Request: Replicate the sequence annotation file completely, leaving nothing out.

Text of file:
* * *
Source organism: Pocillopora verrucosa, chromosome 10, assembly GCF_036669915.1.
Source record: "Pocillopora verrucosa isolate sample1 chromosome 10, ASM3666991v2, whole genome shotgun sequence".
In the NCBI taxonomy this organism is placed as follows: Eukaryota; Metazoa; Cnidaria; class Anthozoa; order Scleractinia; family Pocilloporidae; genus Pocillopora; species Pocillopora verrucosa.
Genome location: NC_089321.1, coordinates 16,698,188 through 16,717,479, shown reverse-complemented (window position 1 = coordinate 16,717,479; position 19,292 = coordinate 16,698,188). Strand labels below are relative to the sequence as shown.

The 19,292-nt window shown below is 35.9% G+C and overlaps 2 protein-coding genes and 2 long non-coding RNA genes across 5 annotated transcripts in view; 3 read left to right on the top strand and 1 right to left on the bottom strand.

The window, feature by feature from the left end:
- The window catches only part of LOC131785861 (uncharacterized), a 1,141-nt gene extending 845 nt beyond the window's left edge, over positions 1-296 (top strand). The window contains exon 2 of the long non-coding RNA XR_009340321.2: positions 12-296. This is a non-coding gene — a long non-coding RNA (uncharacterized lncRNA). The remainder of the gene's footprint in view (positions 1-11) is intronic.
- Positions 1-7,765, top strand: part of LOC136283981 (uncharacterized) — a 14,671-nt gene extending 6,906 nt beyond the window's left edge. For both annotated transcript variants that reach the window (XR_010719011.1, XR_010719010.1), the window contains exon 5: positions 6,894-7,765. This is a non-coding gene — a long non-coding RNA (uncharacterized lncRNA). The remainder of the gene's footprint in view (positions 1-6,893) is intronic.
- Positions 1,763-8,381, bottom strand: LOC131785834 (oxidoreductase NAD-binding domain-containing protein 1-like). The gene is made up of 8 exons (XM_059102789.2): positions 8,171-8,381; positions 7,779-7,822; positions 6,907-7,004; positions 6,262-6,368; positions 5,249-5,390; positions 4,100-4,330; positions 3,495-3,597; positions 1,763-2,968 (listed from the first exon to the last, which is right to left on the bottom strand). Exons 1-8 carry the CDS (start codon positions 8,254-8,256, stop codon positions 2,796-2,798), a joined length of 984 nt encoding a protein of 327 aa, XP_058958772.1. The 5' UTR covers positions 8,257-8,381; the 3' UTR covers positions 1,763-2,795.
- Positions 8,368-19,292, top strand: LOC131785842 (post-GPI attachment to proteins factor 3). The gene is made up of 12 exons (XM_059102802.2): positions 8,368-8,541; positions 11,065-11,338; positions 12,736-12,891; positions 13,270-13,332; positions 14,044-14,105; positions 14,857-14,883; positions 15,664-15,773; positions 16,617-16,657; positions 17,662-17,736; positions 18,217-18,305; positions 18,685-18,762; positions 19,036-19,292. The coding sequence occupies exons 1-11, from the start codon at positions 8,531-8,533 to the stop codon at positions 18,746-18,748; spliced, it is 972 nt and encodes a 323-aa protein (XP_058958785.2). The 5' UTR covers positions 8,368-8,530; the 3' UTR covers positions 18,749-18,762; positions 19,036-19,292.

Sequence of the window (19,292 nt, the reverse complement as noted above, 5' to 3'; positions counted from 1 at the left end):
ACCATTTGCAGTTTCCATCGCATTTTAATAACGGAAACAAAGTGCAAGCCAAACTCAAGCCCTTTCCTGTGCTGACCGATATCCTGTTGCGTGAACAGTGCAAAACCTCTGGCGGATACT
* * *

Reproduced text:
Source organism: Pocillopora verrucosa, chromosome 10, assembly GCF_036669915.1.
Source record: "Pocillopora verrucosa isolate sample1 chromosome 10, ASM3666991v2, whole genome shotgun sequence".
In the NCBI taxonomy this organism is placed as follows: Eukaryota; Metazoa; Cnidaria; class Anthozoa; order Scleractinia; family Pocilloporidae; genus Pocillopora; species Pocillopora verrucosa.
Genome location: NC_089321.1, coordinates 16,698,188 through 16,717,479, shown reverse-complemented (window position 1 = coordinate 16,717,479; position 19,292 = coordinate 16,698,188). Strand labels below are relative to the sequence as shown.

The 19,292-nt window shown below is 35.9% G+C and overlaps 2 protein-coding genes and 2 long non-coding RNA genes across 5 annotated transcripts in view; 3 read left to right on the top strand and 1 right to left on the bottom strand.

The window, feature by feature from the left end:
- The window catches only part of LOC131785861 (uncharacterized), a 1,141-nt gene extending 845 nt beyond the window's left edge, over positions 1-296 (top strand). The window contains exon 2 of the long non-coding RNA XR_009340321.2: positions 12-296. This is a non-coding gene — a long non-coding RNA (uncharacterized lncRNA). The remainder of the gene's footprint in view (positions 1-11) is intronic.
- Positions 1-7,765, top strand: part of LOC136283981 (uncharacterized) — a 14,671-nt gene extending 6,906 nt beyond the window's left edge. For both annotated transcript variants that reach the window (XR_010719011.1, XR_010719010.1), the window contains exon 5: positions 6,894-7,765. This is a non-coding gene — a long non-coding RNA (uncharacterized lncRNA). The remainder of the gene's footprint in view (positions 1-6,893) is intronic.
- Positions 1,763-8,381, bottom strand: LOC131785834 (oxidoreductase NAD-binding domain-containing protein 1-like). The gene is made up of 8 exons (XM_059102789.2): positions 8,171-8,381; positions 7,779-7,822; positions 6,907-7,004; positions 6,262-6,368; positions 5,249-5,390; positions 4,100-4,330; positions 3,495-3,597; positions 1,763-2,968 (listed from the first exon to the last, which is right to left on the bottom strand). Exons 1-8 carry the CDS (start codon positions 8,254-8,256, stop codon positions 2,796-2,798), a joined length of 984 nt encoding a protein of 327 aa, XP_058958772.1. The 5' UTR covers positions 8,257-8,381; the 3' UTR covers positions 1,763-2,795.
- Positions 8,368-19,292, top strand: LOC131785842 (post-GPI attachment to proteins factor 3). The gene is made up of 12 exons (XM_059102802.2): positions 8,368-8,541; positions 11,065-11,338; positions 12,736-12,891; positions 13,270-13,332; positions 14,044-14,105; positions 14,857-14,883; positions 15,664-15,773; positions 16,617-16,657; positions 17,662-17,736; positions 18,217-18,305; positions 18,685-18,762; positions 19,036-19,292. The coding sequence occupies exons 1-11, from the start codon at positions 8,531-8,533 to the stop codon at positions 18,746-18,748; spliced, it is 972 nt and encodes a 323-aa protein (XP_058958785.2). The 5' UTR covers positions 8,368-8,530; the 3' UTR covers positions 18,749-18,762; positions 19,036-19,292.

Sequence of the window (19,292 nt, the reverse complement as noted above, 5' to 3'; positions counted from 1 at the left end):
ACCATTTGCAGTTTCCATCGCATTTTAATAACGGAAACAAAGTGCAAGCCAAACTCAAGCCCTTTCCTGTGCTGACCGATATCCTGTTGCGTGAACAGTGCAAAACCTCTGGCGGATACT